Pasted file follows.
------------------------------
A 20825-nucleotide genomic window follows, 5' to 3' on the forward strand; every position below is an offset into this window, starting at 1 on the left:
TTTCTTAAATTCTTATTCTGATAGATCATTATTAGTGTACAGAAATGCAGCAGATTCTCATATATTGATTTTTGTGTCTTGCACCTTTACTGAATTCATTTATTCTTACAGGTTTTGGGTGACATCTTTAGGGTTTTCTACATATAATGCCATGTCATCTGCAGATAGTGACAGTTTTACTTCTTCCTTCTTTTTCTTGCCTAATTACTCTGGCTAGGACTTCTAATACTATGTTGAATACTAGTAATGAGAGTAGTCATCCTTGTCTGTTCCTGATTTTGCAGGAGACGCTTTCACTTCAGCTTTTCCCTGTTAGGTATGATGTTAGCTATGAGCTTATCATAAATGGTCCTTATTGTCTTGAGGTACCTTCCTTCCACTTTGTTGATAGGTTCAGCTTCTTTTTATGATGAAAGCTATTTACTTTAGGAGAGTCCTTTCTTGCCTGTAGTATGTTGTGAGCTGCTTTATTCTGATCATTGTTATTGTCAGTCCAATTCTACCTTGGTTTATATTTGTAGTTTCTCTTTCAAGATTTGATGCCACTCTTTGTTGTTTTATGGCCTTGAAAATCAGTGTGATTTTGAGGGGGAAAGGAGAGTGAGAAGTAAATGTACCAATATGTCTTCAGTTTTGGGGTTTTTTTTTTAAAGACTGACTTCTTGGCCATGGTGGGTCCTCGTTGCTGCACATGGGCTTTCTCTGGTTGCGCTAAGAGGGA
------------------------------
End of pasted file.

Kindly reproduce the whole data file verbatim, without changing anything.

A 20825-nucleotide genomic window follows, 5' to 3' on the forward strand; every position below is an offset into this window, starting at 1 on the left:
TTTCTTAAATTCTTATTCTGATAGATCATTATTAGTGTACAGAAATGCAGCAGATTCTCATATATTGATTTTTGTGTCTTGCACCTTTACTGAATTCATTTATTCTTACAGGTTTTGGGTGACATCTTTAGGGTTTTCTACATATAATGCCATGTCATCTGCAGATAGTGACAGTTTTACTTCTTCCTTCTTTTTCTTGCCTAATTACTCTGGCTAGGACTTCTAATACTATGTTGAATACTAGTAATGAGAGTAGTCATCCTTGTCTGTTCCTGATTTTGCAGGAGACGCTTTCACTTCAGCTTTTCCCTGTTAGGTATGATGTTAGCTATGAGCTTATCATAAATGGTCCTTATTGTCTTGAGGTACCTTCCTTCCACTTTGTTGATAGGTTCAGCTTCTTTTTATGATGAAAGCTATTTACTTTAGGAGAGTCCTTTCTTGCCTGTAGTATGTTGTGAGCTGCTTTATTCTGATCATTGTTATTGTCAGTCCAATTCTACCTTGGTTTATATTTGTAGTTTCTCTTTCAAGATTTGATGCCACTCTTTGTTGTTTTATGGCCTTGAAAATCAGTGTGATTTTGAGGGGGAAAGGAGAGTGAGAAGTAAATGTACCAATATGTCTTCAGTTTTGGGGTTTTTTTTTTAAAGACTGACTTCTTGGCCATGGTGGGTCCTCGTTGCTGCACATGGGCTTTCTCTGGTTGCGCTAAGAGGGA